The pandemic burning through the world right now is terrifying, lethal and virtually unstoppable. But one thing it isn’t: unexpected. We’ve been through this before — the 1918 flu, the Black Plague — and experts have long been predicting this one. Which has made pandemics an irresistible topic to explore in comic books. Let’s take a look at five:

5. Y: The Last Man

In the first issue of DC Comics’ “Y: The Last Man” in 2002, an unknown plague wipes out everything on the planet with a Y chromosome, except for a young escape artist named Yorick and his pet monkey Ampersand. He’s chased around the world by groups of women — including ninjas, Amazons and the Mossad — who either want to kill him or breed with him. It’s a terrific read by superstar writer Brian K. Vaughan that explores gender roles and is a crackerjack adventure story.

4. X-Men Legacy Virus

This airborne disease first appeared in Marvel’s X-Men books in 1993, affecting only mutants, giving them AIDS-like symptoms. As the disease progressed, the affected mutant’s organs would begin to shut down, until death, when the mutant’s power (whatever it was) would go into overdrive and explode.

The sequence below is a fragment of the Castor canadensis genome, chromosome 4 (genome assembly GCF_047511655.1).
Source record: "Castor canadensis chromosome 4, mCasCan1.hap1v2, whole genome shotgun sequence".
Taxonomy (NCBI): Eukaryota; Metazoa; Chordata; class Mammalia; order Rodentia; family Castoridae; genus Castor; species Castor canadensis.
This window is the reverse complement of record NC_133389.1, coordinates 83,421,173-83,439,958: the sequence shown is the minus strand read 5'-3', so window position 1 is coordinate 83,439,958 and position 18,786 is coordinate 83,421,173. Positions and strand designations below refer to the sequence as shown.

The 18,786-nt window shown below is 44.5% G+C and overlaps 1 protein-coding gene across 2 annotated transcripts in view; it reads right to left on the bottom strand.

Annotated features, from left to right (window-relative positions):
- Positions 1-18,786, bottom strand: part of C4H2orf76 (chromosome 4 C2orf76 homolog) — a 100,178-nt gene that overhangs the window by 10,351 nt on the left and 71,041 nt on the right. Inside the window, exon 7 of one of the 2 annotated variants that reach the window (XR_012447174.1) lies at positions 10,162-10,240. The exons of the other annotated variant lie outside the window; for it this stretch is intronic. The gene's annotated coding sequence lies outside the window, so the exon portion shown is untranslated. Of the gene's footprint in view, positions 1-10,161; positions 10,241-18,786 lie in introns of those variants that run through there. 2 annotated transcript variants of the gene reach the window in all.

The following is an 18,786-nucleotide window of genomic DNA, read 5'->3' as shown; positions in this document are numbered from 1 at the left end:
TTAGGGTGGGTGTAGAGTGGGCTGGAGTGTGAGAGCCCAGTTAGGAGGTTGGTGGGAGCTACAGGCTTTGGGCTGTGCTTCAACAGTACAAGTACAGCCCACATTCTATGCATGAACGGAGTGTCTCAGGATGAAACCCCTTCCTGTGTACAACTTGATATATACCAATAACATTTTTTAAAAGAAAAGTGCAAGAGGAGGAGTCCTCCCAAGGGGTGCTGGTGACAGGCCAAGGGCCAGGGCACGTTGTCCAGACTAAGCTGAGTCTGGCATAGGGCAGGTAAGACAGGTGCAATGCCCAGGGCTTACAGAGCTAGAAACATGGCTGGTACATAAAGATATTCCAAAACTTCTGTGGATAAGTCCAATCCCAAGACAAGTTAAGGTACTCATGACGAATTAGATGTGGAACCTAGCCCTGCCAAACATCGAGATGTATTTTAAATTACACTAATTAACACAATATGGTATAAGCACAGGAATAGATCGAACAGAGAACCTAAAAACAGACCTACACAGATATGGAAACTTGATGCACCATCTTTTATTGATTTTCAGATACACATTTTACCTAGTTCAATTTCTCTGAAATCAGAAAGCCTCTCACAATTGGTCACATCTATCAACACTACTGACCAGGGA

3. Marvel’s ‘The Hunger’

Somewhere in the Marvel multiverse, there is an Earth exactly like the one we read about in Marvel Comics, but isn’t ours. In fact, Marvel helpfully tells us that it’s Earth-2149, for those fans who are mapping the multiverse. On that Earth in 2005, a superhero known as the Sentry arrives from outer space, already infected with “The Hunger,” which transforms people into zombies with a single bite. He bites a bunch of Avengers, and super-speedster Quicksilver spreads the disease globally. I don’t want to spoil anything, but it’s probably enough to tell you that the last hope of mankind ... is Magneto. The story is by Robert Kirkman, who had created “The Walking Dead” two years previously. You can find it in “Marvel Zombies” and related miniseries.

2. Spider-island?

An unnamed disease, invented by Spider-Man arch-foe and clone-maker the Jackal, gave all of Manhattan’s residents Spider-Man powers in a clutch of Marvel titles in 2011. That’s pretty awesome, except as the disease progressed, victims mutated into giant spider-monsters. Writer Dan Slott kept the story moving along briskly so that we didn’t have to dwell on that too long, and everyone got cured anyway. But it’s worth it to watch J. Jonah Jameson become a giant, hairy spider.

1. The Walking Dead

Do I really need to say anything about the pandemic that collapsed civilization and gave us “The Walking Dead” comics and TV shows? [Spoilers here:] The most interesting thing about this unexplained disease is that apparently everyone on Earth has already been infected by it. Sure, a walker bite can turn you. But so can death by any means. The burning question remains: How did everyone get it? Only Kirkman knows, and he ain’t tellin’.